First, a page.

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Most, if not all, chips targeted by XC8 process one byte at a time. To assign a value from one multi-byte variable to another, it has to load the first 8 bits from the source into WREG and store them into the first 8 bits of the destination and then do that again with the next 8 bits. At the assembly level, this makes it trivial to adjust the endianness at the same time simply by reordering the load instructions or the store instructions (but not both).

But I can't seem to make XC8 do that. I've tried various combinations of shifting by 8, or'ing components, and'ing with masks, etc., and the smallest assembly code I can get comes from a straight assignment followed by an xor swap:

union
{
    unsigned int i;
    struct
    {
        unsigned char lo;
        unsigned char hi;
    };
} address;

    address.i = Packet->dest_addr;
    address.hi ^= address.lo;   //xor swap: valA ^ valB = diff (bitwise difference, not arithmetic)
    address.lo ^= address.hi;   //xor swap: valA ^ diff = valB
    address.hi ^= address.lo;   //xor swap: valB ^ diff = valA

I would think that the pointer source would help or make no difference, depending on whether it took advantage of the pointer inc/decrement instructions, but it insists on recalculating the pointer for each byte except for a direct assignment like this.

Am I missing something?

(I included the hi-tech tag because XC8 is descended from Hi-Tech after Microchip bought it. Maybe there's an old trick from there that still works?)

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First, if you care about the machine instructions, use assembler.

Second, if you want to use a different encoding scheme than what the compiler uses for a multi-byte integer, then you might as well declare it as a byte array in the first place. The compiler won't be able to operate on a byte-flipped integer properly anyway.

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  • 1
    \$\begingroup\$ I was wanting to avoid inlining this. I just wanted it to be a little more concise in C without horribly de-optimizing it. The reason to endian-swap in this case is that the incoming Packet already has it backwards and I need to correct it before I use it. But that detail shouldn't matter just to make the tool work. \$\endgroup\$
    – AaronD
    Sep 25 '14 at 18:40
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I don't have xc8.

Extending your code:

union Fubar
{
    unsigned int i;
    struct
    {
        unsigned char lo;
        unsigned char hi;
    };
};

    union Fubar address;
    unsigned int da = Packet->dest_addr;
    address.hi = ((union Fubar)da).lo;
    address.lo = ((union Fubar)da).hi;

or

    union Fubar address;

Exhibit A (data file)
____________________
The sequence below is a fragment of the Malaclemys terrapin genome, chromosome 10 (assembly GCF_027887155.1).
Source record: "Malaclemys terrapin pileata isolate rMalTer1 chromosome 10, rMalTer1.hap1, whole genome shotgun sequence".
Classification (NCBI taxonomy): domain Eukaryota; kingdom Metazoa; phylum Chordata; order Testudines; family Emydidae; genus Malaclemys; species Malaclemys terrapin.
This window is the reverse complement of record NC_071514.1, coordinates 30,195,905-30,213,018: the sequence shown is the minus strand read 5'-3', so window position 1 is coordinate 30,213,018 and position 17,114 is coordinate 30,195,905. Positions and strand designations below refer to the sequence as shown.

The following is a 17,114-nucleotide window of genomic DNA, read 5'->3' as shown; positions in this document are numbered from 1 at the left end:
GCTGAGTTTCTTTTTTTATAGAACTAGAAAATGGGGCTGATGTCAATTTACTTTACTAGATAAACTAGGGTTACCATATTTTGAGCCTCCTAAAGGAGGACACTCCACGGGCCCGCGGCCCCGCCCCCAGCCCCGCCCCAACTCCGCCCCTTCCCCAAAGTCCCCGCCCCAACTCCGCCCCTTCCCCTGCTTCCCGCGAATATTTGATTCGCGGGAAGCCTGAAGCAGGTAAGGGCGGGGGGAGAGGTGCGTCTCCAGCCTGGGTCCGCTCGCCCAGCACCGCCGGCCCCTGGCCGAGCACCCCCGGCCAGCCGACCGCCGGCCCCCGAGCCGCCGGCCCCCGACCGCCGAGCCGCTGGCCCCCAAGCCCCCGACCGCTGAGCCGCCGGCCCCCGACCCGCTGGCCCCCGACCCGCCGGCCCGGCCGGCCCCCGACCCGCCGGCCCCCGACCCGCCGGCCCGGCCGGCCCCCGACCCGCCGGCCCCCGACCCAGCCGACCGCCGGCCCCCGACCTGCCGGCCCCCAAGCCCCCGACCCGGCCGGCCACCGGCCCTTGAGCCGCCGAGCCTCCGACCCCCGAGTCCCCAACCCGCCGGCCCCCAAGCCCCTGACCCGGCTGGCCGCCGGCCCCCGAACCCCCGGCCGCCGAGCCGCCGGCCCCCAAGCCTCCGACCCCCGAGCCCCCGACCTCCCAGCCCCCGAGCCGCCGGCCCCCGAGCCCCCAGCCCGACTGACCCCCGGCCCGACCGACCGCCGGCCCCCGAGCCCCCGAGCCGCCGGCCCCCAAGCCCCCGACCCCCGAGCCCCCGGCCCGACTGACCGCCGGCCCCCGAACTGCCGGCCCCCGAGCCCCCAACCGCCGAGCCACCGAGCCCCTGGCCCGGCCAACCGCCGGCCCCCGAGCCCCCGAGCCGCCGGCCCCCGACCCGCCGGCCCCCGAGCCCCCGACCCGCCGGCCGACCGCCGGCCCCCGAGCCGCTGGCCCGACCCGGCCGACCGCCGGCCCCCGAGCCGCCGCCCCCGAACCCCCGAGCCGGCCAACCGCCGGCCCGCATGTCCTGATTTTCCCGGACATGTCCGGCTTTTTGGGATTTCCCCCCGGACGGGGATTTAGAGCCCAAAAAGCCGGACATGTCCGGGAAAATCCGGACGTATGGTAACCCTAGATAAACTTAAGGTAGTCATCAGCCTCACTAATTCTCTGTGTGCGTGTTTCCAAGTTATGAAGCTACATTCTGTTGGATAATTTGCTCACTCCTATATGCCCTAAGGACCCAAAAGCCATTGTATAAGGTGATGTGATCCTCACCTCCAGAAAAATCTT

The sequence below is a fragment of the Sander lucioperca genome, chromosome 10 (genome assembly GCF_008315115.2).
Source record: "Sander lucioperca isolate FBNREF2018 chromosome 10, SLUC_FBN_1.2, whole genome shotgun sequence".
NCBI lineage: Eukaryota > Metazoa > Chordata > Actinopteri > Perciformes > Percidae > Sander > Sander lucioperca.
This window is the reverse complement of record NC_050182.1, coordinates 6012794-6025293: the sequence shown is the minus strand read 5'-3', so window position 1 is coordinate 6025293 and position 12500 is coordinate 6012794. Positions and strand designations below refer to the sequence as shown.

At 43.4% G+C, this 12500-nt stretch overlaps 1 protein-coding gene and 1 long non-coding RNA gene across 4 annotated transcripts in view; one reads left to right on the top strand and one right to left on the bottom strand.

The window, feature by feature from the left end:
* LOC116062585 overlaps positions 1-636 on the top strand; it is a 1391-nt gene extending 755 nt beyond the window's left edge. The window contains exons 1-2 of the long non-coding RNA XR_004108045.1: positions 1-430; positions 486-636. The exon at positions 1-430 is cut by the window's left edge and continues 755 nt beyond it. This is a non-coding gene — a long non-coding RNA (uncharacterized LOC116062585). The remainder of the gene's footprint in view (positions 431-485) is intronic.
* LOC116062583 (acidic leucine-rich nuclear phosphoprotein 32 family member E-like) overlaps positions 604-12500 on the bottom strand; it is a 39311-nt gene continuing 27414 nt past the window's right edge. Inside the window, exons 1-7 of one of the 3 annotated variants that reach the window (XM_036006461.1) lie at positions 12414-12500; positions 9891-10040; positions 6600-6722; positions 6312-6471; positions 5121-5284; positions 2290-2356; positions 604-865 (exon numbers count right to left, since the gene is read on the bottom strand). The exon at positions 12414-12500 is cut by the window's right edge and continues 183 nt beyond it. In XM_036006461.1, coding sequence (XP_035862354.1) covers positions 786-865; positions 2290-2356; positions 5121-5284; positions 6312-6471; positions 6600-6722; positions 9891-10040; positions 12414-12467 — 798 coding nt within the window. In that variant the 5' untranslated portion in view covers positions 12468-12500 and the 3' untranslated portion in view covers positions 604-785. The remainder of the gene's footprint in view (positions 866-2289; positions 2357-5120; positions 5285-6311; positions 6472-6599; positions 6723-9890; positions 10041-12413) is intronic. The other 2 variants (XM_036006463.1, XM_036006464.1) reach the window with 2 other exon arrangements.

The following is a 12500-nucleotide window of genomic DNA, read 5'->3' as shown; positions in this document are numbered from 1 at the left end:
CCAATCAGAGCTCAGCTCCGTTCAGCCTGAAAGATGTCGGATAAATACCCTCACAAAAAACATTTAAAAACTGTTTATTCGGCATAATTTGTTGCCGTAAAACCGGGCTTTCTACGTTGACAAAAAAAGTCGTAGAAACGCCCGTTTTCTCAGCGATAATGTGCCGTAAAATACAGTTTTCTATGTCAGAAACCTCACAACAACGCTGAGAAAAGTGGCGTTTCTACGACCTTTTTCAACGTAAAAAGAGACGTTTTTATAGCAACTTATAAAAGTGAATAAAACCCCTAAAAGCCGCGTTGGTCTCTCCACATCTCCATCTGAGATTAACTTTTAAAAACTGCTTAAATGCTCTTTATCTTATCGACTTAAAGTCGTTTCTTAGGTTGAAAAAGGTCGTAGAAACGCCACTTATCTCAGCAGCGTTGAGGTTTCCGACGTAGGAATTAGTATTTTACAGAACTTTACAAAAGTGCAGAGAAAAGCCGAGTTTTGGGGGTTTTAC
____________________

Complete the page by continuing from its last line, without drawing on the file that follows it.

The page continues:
address.hi = ((union Fubar)Packet->dest_addr).lo;
    address.lo = ((union Fubar)Packet->dest_addr).hi;

Isn't one of those smaller?

I'd expect the second one to be slower, because it reloads stuff, if any part of Packet->dest_addr is volatile.

Edit (Even Uglier Alert):

union Fubar address;
unsigned char* const dp = &((unsigned char)Packet->dest_addr);
address.hi = dp[0];    // may need to swap the two destinations,
address.lo = dp[1];    // hi, lo, to get required byte order

That might help let the compiler do a better job.

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  • \$\begingroup\$ Your first one is probably shorter by 2 instructions, but it uses a temp variable, which may not be all bad. (My xor swap takes a total of six plus the initial assignment; your first one would take four.) \$\endgroup\$
    – AaronD
    Sep 25 '14 at 18:43
  • \$\begingroup\$ I would expect your second one to recalculate the pointer simply because it appears a second time. (Stupid, I know, but that's the pattern that I see in the assembly listing.) Good thinking, though. \$\endgroup\$
    – AaronD
    Sep 25 '14 at 18:45
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    \$\begingroup\$ @AaronD - IMHO it's hard to second guess a compiler, especially for the sort of complex trade-offs small PICs seem to need to squeeze the maximum from them. \$\endgroup\$
    – gbulmer
    Sep 25 '14 at 18:47
  • \$\begingroup\$ Closer look at the original code (I posted a simplified version), Packet is actually a detailed structure itself that includes the same union for dest_addr. Using hi and lo of that does indeed recalculate the pointer. \$\endgroup\$
    – AaronD
    Sep 25 '14 at 18:51
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    \$\begingroup\$ I would avoid using pointers on a PIC 16 if code efficiency is a primary concern. After all, you're just copying two bytes with the source and destination addresses known at link time. Pointers shouldn't be needed. \$\endgroup\$ Sep 25 '14 at 19:22

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